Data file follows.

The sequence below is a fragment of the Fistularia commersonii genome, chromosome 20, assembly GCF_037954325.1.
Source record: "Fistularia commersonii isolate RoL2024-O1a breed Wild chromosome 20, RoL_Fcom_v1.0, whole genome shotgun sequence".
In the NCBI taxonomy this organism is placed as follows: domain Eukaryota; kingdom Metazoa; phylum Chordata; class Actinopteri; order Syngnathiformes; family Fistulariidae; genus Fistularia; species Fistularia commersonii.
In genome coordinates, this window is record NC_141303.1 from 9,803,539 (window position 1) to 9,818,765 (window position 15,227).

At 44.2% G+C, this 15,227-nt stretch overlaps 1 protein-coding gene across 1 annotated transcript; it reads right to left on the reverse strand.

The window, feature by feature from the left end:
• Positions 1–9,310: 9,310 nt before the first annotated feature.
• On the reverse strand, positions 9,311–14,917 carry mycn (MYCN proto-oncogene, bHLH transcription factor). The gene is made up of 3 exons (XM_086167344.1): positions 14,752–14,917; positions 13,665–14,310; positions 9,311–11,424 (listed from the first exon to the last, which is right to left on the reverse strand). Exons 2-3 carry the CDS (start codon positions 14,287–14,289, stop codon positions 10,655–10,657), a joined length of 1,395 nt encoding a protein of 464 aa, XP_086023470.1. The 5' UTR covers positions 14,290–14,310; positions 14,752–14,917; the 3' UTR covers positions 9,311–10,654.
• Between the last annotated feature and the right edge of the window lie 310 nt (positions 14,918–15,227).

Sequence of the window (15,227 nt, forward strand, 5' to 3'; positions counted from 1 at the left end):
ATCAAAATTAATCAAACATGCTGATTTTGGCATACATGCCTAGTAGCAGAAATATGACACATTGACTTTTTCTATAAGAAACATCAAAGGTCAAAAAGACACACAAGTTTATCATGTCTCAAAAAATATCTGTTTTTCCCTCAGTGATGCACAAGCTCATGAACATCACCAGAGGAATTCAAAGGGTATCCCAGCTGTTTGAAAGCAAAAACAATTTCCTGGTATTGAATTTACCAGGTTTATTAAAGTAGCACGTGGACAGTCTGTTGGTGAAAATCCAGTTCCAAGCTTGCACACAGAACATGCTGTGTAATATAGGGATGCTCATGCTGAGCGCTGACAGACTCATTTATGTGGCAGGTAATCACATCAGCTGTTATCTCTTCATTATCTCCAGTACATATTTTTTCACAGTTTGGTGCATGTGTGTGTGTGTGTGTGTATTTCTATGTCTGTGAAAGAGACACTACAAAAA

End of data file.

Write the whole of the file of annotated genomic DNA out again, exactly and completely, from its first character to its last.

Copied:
The sequence below is a fragment of the Fistularia commersonii genome, chromosome 20, assembly GCF_037954325.1.
Source record: "Fistularia commersonii isolate RoL2024-O1a breed Wild chromosome 20, RoL_Fcom_v1.0, whole genome shotgun sequence".
In the NCBI taxonomy this organism is placed as follows: domain Eukaryota; kingdom Metazoa; phylum Chordata; class Actinopteri; order Syngnathiformes; family Fistulariidae; genus Fistularia; species Fistularia commersonii.
In genome coordinates, this window is record NC_141303.1 from 9,803,539 (window position 1) to 9,818,765 (window position 15,227).

At 44.2% G+C, this 15,227-nt stretch overlaps 1 protein-coding gene across 1 annotated transcript; it reads right to left on the reverse strand.

The window, feature by feature from the left end:
• Positions 1–9,310: 9,310 nt before the first annotated feature.
• On the reverse strand, positions 9,311–14,917 carry mycn (MYCN proto-oncogene, bHLH transcription factor). The gene is made up of 3 exons (XM_086167344.1): positions 14,752–14,917; positions 13,665–14,310; positions 9,311–11,424 (listed from the first exon to the last, which is right to left on the reverse strand). Exons 2-3 carry the CDS (start codon positions 14,287–14,289, stop codon positions 10,655–10,657), a joined length of 1,395 nt encoding a protein of 464 aa, XP_086023470.1. The 5' UTR covers positions 14,290–14,310; positions 14,752–14,917; the 3' UTR covers positions 9,311–10,654.
• Between the last annotated feature and the right edge of the window lie 310 nt (positions 14,918–15,227).

Sequence of the window (15,227 nt, forward strand, 5' to 3'; positions counted from 1 at the left end):
ATCAAAATTAATCAAACATGCTGATTTTGGCATACATGCCTAGTAGCAGAAATATGACACATTGACTTTTTCTATAAGAAACATCAAAGGTCAAAAAGACACACAAGTTTATCATGTCTCAAAAAATATCTGTTTTTCCCTCAGTGATGCACAAGCTCATGAACATCACCAGAGGAATTCAAAGGGTATCCCAGCTGTTTGAAAGCAAAAACAATTTCCTGGTATTGAATTTACCAGGTTTATTAAAGTAGCACGTGGACAGTCTGTTGGTGAAAATCCAGTTCCAAGCTTGCACACAGAACATGCTGTGTAATATAGGGATGCTCATGCTGAGCGCTGACAGACTCATTTATGTGGCAGGTAATCACATCAGCTGTTATCTCTTCATTATCTCCAGTACATATTTTTTCACAGTTTGGTGCATGTGTGTGTGTGTGTGTGTATTTCTATGTCTGTGAAAGAGACACTACAAAAA